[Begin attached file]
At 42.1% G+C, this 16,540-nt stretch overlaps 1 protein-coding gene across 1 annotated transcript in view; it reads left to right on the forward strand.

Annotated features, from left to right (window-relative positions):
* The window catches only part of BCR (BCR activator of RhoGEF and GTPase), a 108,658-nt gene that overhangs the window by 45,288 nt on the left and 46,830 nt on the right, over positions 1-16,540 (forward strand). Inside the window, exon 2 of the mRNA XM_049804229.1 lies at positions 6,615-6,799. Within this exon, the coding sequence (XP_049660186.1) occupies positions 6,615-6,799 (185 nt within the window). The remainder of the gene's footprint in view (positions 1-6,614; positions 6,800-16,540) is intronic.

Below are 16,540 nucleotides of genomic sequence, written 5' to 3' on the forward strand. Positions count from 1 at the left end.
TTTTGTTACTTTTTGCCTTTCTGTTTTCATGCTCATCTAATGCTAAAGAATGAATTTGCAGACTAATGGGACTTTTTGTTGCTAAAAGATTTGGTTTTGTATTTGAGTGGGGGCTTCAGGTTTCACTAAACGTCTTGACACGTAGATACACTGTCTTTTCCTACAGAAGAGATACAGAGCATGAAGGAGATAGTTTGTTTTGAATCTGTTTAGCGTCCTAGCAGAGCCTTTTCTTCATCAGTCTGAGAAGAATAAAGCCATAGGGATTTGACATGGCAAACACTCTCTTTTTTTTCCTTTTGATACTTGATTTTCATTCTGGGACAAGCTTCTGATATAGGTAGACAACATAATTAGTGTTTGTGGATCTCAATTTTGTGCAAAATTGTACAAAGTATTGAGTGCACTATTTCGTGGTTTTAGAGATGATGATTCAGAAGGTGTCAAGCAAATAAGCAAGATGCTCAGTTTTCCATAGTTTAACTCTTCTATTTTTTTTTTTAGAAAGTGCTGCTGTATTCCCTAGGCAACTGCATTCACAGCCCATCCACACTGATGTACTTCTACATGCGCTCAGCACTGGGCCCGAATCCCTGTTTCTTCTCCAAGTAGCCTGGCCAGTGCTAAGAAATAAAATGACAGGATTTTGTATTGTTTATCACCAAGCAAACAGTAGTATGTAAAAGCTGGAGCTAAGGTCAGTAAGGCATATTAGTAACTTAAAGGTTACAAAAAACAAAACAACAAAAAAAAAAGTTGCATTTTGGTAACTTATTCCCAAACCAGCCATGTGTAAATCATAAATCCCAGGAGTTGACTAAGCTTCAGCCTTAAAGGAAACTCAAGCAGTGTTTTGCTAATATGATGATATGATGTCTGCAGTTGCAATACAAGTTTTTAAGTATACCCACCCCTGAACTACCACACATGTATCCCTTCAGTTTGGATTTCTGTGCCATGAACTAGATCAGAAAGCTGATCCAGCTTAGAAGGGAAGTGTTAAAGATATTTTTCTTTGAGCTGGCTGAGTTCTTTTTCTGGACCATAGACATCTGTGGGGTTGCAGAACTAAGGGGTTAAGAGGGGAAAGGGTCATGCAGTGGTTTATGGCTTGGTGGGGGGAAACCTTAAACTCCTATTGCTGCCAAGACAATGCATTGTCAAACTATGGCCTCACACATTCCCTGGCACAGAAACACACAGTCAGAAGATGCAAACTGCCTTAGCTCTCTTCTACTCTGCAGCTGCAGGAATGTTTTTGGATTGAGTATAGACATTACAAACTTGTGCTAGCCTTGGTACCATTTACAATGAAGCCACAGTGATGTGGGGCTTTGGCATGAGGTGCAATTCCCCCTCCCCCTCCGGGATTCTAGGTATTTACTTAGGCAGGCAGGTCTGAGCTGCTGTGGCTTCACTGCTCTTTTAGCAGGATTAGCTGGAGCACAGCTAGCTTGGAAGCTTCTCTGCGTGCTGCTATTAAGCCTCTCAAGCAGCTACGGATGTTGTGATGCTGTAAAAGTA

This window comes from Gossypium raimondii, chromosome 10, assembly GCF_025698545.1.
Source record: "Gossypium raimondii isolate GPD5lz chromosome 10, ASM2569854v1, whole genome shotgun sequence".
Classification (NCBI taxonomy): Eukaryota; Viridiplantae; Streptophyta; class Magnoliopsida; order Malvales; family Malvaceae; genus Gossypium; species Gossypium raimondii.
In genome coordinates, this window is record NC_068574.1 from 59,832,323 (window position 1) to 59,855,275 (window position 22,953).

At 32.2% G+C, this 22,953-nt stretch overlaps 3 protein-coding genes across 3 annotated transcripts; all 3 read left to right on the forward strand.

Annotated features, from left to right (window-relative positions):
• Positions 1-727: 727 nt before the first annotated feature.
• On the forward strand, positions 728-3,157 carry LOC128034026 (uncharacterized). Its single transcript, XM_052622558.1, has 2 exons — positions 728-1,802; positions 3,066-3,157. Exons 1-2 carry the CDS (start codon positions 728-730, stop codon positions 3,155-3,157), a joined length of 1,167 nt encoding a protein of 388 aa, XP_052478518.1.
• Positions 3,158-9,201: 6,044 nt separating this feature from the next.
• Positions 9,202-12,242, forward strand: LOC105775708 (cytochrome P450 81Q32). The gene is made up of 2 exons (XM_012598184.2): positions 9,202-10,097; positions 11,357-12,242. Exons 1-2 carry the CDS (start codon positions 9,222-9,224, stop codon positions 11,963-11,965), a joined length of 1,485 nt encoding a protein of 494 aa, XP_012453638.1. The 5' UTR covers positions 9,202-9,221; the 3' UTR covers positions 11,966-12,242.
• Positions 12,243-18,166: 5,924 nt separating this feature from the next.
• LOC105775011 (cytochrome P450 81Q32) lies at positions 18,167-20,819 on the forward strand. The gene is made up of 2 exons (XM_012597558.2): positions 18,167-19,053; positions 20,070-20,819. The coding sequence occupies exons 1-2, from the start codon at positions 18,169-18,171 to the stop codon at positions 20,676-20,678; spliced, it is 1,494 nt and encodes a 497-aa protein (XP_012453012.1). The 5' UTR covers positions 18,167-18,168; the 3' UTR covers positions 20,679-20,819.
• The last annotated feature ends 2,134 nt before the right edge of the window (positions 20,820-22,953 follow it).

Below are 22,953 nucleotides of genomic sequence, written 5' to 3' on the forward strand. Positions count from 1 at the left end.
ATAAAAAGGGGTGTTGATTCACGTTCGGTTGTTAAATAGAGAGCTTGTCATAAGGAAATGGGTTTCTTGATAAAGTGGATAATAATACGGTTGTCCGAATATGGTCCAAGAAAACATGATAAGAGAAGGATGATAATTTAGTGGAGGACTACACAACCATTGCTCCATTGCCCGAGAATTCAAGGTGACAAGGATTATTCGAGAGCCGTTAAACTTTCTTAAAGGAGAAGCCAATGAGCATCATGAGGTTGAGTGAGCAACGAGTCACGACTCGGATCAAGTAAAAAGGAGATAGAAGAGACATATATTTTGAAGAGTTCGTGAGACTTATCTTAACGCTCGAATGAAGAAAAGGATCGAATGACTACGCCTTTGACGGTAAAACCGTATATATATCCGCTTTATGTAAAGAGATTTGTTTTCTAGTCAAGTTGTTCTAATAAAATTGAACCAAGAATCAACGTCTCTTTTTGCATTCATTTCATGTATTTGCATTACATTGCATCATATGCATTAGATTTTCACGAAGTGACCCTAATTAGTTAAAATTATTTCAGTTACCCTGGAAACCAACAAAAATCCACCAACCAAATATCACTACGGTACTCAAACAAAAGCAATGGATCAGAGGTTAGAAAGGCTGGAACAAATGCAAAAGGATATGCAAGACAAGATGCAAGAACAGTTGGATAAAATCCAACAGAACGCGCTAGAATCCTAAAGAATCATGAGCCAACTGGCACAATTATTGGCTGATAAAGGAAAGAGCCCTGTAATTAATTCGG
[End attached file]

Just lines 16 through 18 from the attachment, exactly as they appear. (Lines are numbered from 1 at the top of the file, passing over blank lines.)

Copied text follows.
• Positions 12,243-18,166: 5,924 nt separating this feature from the next.
• LOC105775011 (cytochrome P450 81Q32) lies at positions 18,167-20,819 on the forward strand. The gene is made up of 2 exons (XM_012597558.2): positions 18,167-19,053; positions 20,070-20,819. The coding sequence occupies exons 1-2, from the start codon at positions 18,169-18,171 to the stop codon at positions 20,676-20,678; spliced, it is 1,494 nt and encodes a 497-aa protein (XP_012453012.1). The 5' UTR covers positions 18,167-18,168; the 3' UTR covers positions 20,679-20,819.
• The last annotated feature ends 2,134 nt before the right edge of the window (positions 20,820-22,953 follow it).